Technical issues creating barriers for asylum seekers, migrant advocacy workers say
Keeping tabs on the process between ‘custody to release’ will be vital over the next few months
A sign posted at the Paso del Norte bridge urges migrants to use the CBP One application to schedule appointments for asylum. (Photo by Corrie Boudreaux for Source NM)
Title 42 is over, and technology that serves as the main route for anyone requesting asylum is already showing problems. This comes as the United States transitions into stricter immigration practices after the end of the pandemic-era policy that allowed authorities to turn away migrants due to COVID.
Meanwhile, tens of thousands of migrants are still waiting in Mexico to observe how U.S. immigration systems will move forward post-Title 42, immigrant rights advocates say.
U.S. Customs and Border Protection has a tech solution that continues to create more problems for people trying to navigate the new process. CBP One is a cell phone app that’s supposed to allow migrants to sign up for an appointment to enter the U.S. and request asylum, making it faster to get through. Many say it doesn’t work.
Jennifer Babaie is the director of advocacy and legal services at the El Paso-based Las Americas Immigrant Advocacy Center. She said at a news conference on Monday that there are still issues with the app, and it doesn’t work on at least two Chinese brands of cell phones.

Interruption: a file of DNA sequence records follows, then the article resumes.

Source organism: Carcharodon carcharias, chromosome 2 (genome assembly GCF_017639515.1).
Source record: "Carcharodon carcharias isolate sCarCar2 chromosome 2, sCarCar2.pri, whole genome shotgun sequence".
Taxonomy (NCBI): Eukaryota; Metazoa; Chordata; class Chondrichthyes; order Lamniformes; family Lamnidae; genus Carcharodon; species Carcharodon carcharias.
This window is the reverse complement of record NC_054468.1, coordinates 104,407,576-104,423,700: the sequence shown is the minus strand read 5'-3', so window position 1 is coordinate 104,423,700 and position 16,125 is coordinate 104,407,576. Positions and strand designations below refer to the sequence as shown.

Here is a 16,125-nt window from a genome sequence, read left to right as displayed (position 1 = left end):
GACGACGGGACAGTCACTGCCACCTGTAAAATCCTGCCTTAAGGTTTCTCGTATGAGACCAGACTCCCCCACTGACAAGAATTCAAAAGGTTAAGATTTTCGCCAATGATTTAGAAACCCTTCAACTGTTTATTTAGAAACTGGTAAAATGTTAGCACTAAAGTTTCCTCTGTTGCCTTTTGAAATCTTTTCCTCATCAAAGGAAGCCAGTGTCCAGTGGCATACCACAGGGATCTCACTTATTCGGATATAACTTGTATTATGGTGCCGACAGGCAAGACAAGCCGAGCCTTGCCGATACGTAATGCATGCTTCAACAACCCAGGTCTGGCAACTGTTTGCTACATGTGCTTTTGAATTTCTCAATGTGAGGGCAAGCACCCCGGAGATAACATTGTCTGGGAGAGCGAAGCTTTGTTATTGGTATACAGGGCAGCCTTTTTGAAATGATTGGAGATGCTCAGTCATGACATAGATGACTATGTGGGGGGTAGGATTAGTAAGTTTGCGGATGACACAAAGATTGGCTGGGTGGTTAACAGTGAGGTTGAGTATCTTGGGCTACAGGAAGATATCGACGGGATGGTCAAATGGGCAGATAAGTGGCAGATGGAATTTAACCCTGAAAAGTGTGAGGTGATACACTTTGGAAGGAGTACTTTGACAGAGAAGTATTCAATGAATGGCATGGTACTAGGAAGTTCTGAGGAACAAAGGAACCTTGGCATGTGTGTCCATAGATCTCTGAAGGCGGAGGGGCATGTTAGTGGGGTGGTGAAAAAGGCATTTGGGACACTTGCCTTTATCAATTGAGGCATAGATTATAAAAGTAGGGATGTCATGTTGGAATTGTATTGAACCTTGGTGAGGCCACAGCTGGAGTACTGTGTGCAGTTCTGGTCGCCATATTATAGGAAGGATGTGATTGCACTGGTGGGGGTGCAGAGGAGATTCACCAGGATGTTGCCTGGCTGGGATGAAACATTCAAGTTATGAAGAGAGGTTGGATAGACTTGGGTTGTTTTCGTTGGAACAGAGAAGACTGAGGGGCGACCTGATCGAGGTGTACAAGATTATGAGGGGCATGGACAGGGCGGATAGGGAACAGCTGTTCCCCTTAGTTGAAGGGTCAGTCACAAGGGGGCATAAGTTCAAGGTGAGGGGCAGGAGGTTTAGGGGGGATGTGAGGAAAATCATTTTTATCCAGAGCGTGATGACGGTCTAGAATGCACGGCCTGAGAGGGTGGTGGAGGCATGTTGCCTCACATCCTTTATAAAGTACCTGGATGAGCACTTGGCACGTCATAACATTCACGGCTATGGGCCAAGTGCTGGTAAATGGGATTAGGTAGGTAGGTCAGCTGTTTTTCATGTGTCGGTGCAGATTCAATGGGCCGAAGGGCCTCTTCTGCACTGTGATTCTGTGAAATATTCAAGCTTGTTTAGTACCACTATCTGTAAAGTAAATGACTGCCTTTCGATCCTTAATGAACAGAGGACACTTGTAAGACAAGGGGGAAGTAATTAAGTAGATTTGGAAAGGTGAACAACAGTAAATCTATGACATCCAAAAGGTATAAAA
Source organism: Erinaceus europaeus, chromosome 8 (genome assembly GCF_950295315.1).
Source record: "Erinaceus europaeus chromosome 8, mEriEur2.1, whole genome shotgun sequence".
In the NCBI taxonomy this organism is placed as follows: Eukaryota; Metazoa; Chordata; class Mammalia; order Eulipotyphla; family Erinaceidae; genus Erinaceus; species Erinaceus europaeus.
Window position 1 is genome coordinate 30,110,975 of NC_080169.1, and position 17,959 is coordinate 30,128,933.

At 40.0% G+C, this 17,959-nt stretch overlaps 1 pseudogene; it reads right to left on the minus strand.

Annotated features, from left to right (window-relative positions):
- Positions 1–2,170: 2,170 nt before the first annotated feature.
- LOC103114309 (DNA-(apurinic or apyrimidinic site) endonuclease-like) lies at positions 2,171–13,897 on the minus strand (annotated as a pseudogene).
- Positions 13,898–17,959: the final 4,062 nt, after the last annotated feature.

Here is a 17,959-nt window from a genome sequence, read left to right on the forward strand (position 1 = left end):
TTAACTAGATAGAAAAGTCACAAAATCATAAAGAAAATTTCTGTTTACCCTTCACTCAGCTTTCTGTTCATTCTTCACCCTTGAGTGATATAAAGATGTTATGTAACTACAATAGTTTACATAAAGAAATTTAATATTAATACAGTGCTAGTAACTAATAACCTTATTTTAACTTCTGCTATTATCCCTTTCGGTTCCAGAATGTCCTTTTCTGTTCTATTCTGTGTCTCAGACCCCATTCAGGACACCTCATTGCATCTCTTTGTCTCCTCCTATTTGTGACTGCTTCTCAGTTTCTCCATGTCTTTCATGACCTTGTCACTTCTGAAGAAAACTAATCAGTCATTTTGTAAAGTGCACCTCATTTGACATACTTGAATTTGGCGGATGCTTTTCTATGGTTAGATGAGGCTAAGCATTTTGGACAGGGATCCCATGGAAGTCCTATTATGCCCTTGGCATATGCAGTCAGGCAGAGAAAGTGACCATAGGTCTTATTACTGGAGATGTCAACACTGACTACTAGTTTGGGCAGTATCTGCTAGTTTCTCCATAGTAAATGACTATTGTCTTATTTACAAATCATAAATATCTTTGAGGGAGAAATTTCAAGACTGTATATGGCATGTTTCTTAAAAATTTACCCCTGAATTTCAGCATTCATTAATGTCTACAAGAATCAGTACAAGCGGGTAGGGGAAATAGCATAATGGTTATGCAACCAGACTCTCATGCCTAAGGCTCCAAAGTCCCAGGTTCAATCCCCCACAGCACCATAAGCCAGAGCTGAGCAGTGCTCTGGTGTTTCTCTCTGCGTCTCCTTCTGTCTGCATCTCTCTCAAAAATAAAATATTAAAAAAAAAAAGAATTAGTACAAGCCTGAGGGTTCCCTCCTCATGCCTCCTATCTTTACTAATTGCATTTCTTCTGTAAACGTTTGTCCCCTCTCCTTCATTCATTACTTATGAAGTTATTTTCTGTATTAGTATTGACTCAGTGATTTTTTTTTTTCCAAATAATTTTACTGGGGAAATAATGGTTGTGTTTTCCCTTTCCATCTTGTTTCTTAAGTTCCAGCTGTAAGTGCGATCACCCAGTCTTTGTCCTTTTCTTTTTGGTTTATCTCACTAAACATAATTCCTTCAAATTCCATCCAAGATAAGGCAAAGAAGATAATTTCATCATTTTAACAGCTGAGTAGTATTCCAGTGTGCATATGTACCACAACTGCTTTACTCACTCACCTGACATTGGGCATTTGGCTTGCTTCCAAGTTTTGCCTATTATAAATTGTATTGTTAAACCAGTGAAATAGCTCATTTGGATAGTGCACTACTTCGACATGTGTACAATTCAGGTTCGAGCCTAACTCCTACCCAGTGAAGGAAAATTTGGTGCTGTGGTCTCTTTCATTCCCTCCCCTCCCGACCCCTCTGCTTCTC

Three-quarters of the migrants that Las Americas has seen haven’t been able to successfully use the app, she said.
Roger Maier, spokesperson for CBP, said the agency “identified several process improvements” on the CBP One app and will update the software “as additional improvement opportunities arise consistent with CBP priorities and resources.”
CBP One recently went through an overhaul with an update several weeks ago.
Access is an issue not all software updates can fix. People without cell phones cannot get the app. Babaie said migrants can still seek asylum without an appointment, but border patrol is prioritizing those with appointments.
And, she added, people have to prove that they couldn’t access the app.
Las Americas has asked federal officials exactly how people can prove they’ve had issues, such as technical or language access problems, with the CBP One app.
“We don’t have clear answers on that yet,” she said.
On top of the tech issues caused by recommending people use the CBP One app, Babaie also described other issues that are hurting migrants.
Babaie said there have been problems with border patrol sending some migrants that are processed and released with a court date to the wrong places. She said she helped some clients on Friday that were directed by federal officials to cities with no family ties or other support.
She said bureaucracy causes a complicated, multi-part process to fix these errors.
While waiting for a court date, she said, people have to prove they’re not a flight risk by checking in with law enforcement.